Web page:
INDUSTRY: This research proposal is directly underpinned by key industry partners. These include (i) Yara UK who are one of the leading suppliers of N fertilisers, crop nutrient sensors (e.g. Yara-N-Sensor) and fertiliser guidance; (ii) Agricultural Industries Confederation (AIC) who are the agrisupply industry's leading trade association. AIC's Fertiliser Sector represents over 95% of the UK's agricultural fertiliser supply industry, worth about £2bn; (iii) British Grassland Society is a communication forum which through events and publications promotes the profitable and sustainable use of grass and forage; (iv) Agriculture and Horticulture Development Board (AHDB) is a Levy Board which represents the cattle, sheep, pigs, milk, potatoes, cereals, oilseeds and horticultural industries. AHDB are also responsible for reviewing current UK fertiliser recommendations associated with RB209. Our project directly aligns with the strategic priorities for all these industry organisations. All the main partners will be members of our management board, and will provide invaluable guidance throughout the project and will facilitate the dissemination of the project findings.

POLICY COMMUNITY: The results from this project will directly inform policymakers (e.g. Defra, DECC) by providing clear advice on future developments in precision agriculture including the environmental and economic costs and benefits and barriers to technology adoption. We will also provide guidance on the timelines and likely impact that adopting these technologies will have at the UK level and its potential impact on the UK N inventory. Policymakers are also central to our proposal (see WP5) ensuring dialogue throughout the programme. We will also build on our established links with Defra and Welsh Government to ensure effective dialogue.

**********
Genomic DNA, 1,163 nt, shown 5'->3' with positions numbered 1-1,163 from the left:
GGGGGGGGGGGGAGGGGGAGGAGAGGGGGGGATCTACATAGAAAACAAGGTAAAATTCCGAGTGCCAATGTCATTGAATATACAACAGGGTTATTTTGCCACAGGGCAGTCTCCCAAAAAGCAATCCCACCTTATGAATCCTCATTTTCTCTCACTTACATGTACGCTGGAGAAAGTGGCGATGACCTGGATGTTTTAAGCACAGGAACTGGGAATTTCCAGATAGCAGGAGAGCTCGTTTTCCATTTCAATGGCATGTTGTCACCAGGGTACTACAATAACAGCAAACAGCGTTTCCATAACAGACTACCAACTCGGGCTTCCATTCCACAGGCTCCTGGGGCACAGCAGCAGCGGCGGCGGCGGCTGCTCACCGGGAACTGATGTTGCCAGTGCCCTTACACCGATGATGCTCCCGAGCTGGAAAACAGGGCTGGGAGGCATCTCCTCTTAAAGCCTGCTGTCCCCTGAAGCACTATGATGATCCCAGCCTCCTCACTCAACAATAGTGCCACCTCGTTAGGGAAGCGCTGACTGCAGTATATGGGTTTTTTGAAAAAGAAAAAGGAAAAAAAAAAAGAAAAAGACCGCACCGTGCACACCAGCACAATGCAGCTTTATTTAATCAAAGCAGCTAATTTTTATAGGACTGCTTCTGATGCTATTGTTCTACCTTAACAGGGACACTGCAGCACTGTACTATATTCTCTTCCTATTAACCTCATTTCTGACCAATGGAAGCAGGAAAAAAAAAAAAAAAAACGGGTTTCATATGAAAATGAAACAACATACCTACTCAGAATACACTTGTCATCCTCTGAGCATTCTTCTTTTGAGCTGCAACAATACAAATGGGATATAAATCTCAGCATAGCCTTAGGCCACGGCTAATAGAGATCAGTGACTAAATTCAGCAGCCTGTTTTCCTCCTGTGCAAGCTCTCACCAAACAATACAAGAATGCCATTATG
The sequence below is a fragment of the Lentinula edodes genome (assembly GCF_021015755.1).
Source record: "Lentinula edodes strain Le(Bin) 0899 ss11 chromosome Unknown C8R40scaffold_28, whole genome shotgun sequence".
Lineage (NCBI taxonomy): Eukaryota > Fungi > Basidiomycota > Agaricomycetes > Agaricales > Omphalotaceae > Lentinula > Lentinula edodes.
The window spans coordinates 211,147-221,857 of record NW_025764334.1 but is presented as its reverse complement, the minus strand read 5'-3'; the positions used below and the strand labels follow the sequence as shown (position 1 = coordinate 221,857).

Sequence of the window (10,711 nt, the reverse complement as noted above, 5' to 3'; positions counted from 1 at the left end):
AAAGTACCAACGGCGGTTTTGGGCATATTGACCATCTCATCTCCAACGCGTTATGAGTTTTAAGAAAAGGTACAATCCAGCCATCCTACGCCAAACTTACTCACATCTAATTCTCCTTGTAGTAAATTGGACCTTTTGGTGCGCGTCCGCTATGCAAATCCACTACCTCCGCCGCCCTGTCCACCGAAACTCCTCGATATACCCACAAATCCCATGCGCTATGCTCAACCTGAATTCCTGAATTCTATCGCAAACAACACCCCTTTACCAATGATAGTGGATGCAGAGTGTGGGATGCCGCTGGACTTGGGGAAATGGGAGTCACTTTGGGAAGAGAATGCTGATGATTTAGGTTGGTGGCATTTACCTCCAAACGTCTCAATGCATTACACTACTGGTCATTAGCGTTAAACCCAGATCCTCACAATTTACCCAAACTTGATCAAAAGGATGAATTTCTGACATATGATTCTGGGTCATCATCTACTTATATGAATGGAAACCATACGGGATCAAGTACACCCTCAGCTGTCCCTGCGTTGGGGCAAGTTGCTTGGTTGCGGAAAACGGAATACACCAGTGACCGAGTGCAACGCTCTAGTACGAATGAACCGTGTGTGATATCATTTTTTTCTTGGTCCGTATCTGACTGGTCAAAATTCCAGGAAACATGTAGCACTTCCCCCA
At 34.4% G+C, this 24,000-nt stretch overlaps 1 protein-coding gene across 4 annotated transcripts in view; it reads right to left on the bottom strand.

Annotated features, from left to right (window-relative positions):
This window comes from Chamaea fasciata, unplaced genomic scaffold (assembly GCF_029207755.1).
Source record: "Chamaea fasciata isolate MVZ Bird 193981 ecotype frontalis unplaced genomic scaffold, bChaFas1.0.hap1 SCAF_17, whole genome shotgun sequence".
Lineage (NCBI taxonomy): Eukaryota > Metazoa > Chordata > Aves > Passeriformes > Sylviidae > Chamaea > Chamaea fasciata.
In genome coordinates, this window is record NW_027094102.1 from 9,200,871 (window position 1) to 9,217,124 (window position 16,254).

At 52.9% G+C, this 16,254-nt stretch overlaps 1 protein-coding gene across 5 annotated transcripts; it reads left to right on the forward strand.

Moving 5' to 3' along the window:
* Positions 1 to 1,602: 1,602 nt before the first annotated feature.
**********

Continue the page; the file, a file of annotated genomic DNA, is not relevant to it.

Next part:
WIDER COMMUNITY: A web page and Twitter feed from the Bangor website will provide ongoing information on the project and its results. Different aspects of the project will be used for teaching, generating student projects, and will be presented at open days at (1) the Bangor University Agricultural Extension Farm, which is one of Defra's Sustainable Intensification Platform flagship sites, and (2) by our industrial partners. We will also feature the project in School Science Week, using visualisation of nitrogen pollution to stimulate wider discussion about agriculture and the environment.

SCIENTIFIC COMMUNITY: Our research will inform scientists working in several areas of research (e.g. crop production, grazing management, water quality, greenhouse gas emissions and modelling). We will generate fundamental information on the use of in situ N sensors, plant-soil-microbial N cycling as well as providing new 3D mathematical modelling tools and information of the spatial heterogeneity of nutrients at a range of scales. These technologies will be promoted through the project-dedicated website, at national and international conferences and in journal publications.

Publications

10 25 50
 
Description Our specific key scientific finding is that as nitrogen fertiliser dissolves in soil depending on the level of soil saturation it can create a microbial death zone around the fertiliser pellet. More specifically, the drier the soil the more microbial death there is.
Exploitation Route Methodology of modelling is applicable in many fields ranging from agri and soil science to study of bxomineral composites and their function.